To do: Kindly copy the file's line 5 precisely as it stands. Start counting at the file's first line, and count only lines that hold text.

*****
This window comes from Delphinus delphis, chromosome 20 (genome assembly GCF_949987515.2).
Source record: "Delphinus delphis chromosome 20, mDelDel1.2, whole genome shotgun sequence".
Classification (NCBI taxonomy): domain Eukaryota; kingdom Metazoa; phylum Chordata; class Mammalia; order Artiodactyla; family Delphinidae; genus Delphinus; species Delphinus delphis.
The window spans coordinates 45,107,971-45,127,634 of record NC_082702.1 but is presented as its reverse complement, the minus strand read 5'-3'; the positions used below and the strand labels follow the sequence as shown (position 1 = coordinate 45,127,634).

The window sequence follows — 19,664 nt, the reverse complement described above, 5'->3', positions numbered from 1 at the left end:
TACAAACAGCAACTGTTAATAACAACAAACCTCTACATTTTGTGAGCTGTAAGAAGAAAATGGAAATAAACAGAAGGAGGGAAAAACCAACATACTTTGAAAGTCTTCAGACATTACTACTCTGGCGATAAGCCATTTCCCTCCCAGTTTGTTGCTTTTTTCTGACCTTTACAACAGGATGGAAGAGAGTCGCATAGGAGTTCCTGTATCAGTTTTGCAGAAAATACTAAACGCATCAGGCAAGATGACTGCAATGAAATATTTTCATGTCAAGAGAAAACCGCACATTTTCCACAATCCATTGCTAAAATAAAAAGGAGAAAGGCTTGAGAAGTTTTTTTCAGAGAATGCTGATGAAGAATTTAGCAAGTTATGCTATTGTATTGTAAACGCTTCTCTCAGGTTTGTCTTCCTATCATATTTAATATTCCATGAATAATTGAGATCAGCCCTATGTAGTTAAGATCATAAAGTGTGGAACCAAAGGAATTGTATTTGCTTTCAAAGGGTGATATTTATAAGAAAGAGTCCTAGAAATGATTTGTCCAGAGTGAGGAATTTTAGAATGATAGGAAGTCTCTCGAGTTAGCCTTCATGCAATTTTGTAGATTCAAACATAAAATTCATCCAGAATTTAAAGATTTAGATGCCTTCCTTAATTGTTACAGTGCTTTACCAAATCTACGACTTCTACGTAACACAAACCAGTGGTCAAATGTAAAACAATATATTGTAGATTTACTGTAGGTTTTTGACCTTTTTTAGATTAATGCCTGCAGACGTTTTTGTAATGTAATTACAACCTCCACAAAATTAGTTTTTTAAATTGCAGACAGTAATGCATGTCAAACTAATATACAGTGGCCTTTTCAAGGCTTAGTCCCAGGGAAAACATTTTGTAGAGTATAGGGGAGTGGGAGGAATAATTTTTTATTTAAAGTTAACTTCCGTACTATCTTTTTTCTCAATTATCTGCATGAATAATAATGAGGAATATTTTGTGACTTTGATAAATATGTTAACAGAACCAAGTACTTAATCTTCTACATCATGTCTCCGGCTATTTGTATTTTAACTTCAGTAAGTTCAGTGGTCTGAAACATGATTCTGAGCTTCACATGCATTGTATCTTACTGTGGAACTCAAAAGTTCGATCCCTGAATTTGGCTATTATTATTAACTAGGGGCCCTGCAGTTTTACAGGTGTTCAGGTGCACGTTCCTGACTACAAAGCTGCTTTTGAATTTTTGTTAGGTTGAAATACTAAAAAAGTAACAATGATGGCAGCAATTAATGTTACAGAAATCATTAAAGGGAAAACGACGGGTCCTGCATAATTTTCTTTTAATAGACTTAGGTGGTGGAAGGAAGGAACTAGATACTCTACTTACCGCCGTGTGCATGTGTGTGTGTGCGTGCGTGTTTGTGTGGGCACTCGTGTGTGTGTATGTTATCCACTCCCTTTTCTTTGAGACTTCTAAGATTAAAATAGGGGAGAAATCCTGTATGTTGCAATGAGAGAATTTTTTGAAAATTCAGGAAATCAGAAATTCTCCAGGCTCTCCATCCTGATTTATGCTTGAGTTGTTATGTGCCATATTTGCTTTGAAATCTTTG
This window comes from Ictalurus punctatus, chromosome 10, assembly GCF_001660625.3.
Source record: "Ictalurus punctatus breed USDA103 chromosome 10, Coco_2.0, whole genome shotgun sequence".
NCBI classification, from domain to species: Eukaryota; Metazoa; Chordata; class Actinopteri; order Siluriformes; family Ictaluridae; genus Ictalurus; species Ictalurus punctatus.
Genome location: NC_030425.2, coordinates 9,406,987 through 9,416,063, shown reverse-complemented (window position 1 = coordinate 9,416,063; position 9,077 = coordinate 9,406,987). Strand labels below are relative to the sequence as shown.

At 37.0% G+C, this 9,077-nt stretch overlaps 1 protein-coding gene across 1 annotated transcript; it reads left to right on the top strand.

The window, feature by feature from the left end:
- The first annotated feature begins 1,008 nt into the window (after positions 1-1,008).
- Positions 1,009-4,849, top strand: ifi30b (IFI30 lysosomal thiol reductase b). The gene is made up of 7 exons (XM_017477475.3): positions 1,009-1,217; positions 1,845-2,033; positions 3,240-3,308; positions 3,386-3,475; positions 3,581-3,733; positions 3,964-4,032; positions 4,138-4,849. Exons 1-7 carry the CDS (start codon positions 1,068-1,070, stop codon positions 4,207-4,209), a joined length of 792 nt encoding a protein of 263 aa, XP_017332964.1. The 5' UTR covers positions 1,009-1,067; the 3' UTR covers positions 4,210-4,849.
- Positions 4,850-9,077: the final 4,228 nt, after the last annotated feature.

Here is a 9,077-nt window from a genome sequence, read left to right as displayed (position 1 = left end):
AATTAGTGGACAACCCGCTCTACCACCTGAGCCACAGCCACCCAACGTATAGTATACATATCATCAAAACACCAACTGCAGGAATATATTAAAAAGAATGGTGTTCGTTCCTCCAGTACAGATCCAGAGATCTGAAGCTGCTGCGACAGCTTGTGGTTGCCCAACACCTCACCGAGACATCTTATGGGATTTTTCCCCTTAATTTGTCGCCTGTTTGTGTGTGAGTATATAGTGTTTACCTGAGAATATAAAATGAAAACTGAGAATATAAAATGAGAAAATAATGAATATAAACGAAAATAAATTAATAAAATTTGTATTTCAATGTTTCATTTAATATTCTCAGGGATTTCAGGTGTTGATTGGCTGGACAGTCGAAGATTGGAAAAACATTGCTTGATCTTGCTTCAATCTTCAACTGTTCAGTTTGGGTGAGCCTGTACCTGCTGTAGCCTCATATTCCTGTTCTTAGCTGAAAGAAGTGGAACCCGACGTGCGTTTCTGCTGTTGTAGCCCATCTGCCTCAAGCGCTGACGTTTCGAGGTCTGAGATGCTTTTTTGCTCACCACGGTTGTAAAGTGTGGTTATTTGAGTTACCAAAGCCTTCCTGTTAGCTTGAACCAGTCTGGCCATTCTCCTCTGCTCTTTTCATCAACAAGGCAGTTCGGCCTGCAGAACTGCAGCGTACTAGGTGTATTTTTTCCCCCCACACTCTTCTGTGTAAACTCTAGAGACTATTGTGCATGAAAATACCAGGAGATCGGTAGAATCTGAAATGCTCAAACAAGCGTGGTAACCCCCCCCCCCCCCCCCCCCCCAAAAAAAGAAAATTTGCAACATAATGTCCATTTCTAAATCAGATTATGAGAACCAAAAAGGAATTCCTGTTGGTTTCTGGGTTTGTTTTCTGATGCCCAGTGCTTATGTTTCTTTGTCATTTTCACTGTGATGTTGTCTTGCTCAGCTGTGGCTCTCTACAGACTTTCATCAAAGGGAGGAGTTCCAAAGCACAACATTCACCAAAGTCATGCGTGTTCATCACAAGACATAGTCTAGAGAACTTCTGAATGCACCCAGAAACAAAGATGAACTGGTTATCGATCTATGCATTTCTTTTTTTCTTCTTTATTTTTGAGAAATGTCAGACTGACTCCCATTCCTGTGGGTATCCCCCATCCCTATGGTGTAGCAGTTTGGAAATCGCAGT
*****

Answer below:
The window sequence follows — 19,664 nt, the reverse complement described above, 5'->3', positions numbered from 1 at the left end: